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This sort of general information helps us think about where and how to search for more detailed information, and to settle upon an aspect of the topic on which to concentrate. For example, in a report to a marketing firm about what people see on television, the main focus would be on the former question, rather than the latter. The context of, for example, a short lecture to high-school students would require that we keep the information in our argument or explanation consistent with their expectations and needs; if, on the other hand, we were writing a scholarly article about television advertising, then the different context would require more advanced and complex arguments. We need to gather background information in order to gain a good understanding of the context in which our reasoning takes place.

Whatever we may think of a particular issue, we are also looking in our research for different opinions and conclusions. For any particular topic, a range of ideas will already have been expressed, and whatever we are doing needs to take account of them. Reasoning involves acknowledging what others have done and integrating our contribution (no matter how small) with the body of knowledge already assembled. We need to criticise conclusions that we oppose, ponder those that are interesting, and add to any with which we agree. In the advertising example, we find that some critics argue that nationalistic television commercials promote unhealthy competition and suspicion of 'foreigners'. If we agree, then we should seek to substantiate this claim further. On the other hand, if, as part of our analysis, we are seeking to establish a different conclusion, we would not simply ignore this opposing' view, but would seek information or give arguments that refute it. We need to consider these 'other' conclusions in relation to what we are concluding in our own reasoning.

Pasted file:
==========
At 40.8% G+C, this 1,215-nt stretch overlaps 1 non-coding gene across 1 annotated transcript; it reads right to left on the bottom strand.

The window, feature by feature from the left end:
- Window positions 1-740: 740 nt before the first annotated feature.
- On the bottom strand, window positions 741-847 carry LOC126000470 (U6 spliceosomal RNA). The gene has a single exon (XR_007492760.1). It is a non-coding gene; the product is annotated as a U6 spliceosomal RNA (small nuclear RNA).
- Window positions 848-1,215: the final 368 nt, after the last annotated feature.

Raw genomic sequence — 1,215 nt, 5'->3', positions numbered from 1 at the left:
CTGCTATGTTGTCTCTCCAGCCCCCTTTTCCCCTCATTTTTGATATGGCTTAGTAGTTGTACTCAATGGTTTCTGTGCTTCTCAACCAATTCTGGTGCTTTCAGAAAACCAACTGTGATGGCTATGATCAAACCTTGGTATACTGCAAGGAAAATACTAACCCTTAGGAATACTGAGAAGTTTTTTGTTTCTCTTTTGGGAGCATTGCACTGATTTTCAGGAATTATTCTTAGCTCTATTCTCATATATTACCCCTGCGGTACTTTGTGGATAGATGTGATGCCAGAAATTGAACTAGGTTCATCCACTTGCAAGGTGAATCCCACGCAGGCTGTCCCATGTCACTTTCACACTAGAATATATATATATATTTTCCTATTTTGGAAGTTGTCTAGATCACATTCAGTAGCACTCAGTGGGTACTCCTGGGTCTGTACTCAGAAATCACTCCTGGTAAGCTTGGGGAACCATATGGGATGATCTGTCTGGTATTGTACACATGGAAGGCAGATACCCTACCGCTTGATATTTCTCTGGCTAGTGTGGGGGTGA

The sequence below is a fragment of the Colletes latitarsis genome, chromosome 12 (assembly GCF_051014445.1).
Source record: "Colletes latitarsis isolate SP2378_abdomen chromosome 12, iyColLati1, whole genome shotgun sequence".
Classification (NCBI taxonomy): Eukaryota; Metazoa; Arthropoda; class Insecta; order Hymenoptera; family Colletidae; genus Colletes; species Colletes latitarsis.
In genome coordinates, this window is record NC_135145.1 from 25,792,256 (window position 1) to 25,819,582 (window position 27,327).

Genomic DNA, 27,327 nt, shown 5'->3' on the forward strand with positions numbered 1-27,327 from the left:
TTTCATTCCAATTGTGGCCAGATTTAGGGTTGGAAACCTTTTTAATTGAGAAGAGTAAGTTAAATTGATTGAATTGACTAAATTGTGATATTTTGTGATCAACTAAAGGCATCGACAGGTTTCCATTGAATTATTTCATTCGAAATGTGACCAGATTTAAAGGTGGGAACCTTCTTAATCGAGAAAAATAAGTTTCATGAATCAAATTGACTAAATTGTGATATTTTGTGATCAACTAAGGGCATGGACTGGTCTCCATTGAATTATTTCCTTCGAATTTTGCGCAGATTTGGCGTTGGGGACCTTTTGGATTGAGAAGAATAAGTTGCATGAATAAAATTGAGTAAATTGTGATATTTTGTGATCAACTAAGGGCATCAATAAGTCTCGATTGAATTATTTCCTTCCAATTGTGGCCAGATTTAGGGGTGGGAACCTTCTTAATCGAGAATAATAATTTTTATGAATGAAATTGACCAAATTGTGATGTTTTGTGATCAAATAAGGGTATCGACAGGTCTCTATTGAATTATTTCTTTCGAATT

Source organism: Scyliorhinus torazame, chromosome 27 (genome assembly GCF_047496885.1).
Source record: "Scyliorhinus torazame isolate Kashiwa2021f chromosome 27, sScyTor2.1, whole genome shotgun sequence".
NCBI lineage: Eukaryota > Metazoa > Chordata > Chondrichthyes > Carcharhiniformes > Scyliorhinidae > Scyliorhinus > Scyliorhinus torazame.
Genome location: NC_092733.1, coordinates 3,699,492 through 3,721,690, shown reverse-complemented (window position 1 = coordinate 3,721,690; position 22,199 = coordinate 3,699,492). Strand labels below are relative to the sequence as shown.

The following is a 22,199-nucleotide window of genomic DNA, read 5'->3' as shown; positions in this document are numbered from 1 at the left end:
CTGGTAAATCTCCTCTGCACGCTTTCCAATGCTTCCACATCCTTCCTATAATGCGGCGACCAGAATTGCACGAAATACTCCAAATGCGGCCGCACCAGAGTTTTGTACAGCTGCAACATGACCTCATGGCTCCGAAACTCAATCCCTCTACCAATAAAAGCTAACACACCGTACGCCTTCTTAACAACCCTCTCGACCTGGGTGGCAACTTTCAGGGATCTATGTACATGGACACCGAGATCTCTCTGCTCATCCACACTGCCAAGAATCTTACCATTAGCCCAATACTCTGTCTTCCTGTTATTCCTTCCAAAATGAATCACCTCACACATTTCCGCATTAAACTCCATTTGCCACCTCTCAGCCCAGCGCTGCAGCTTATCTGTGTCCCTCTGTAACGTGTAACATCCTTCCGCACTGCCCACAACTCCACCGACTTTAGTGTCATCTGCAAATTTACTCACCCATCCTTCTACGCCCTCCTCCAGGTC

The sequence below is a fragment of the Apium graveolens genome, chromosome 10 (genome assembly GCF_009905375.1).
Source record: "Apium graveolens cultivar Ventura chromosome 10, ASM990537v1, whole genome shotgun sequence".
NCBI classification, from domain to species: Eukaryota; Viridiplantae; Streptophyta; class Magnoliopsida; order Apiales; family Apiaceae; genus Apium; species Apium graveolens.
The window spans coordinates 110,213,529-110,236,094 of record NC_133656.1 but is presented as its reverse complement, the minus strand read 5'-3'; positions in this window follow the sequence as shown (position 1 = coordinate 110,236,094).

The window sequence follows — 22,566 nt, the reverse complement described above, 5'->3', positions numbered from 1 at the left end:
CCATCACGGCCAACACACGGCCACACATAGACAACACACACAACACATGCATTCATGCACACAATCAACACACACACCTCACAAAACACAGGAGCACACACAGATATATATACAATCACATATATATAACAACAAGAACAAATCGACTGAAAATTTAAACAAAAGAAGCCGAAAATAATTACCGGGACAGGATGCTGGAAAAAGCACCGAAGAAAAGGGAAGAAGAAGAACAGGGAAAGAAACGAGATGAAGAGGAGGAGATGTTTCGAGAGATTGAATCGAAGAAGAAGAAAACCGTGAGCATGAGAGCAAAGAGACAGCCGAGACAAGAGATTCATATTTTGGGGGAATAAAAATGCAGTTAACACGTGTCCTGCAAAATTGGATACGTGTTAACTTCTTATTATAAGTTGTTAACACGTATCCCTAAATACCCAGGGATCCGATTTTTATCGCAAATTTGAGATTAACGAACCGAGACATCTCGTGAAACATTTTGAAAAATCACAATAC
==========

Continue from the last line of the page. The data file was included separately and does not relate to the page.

Most of all we need to base our reasoning on premises and further support for those premises. We might think of these premises as evidence or 'the facts' (even though we must understand that most 'facts' are only interpretations—claims that, depending on one's perspective, may become more or less doubtful). This information is usually what we produce through our own direct research, seeking to answer specific questions that we have established to guide our activities. As always, we need to be confident in the accuracy and acceptability of this information and be able to demonstrate it convincingly in our reasoning (for example, through appeals to authority). Referring back to our continuing example, we could use the following as evidence:

• Telecom spent over a billion dollars on all advertising in 1994, and most of the commercials had a nationalist theme.

• QANTAS consciously seeks to establish itself as a national Australian airline.

• Australians see themselves in the mould of Crocodile Dundee and other 'bush' heroes.

Yet we could also gather evidence to support any claims we make about the ways that intellectuals have previously written about advertising. For example, if our investigation includes a critique of marketing theorists' conclusions that television commercials are effective, we would need evidence, first of all, that these

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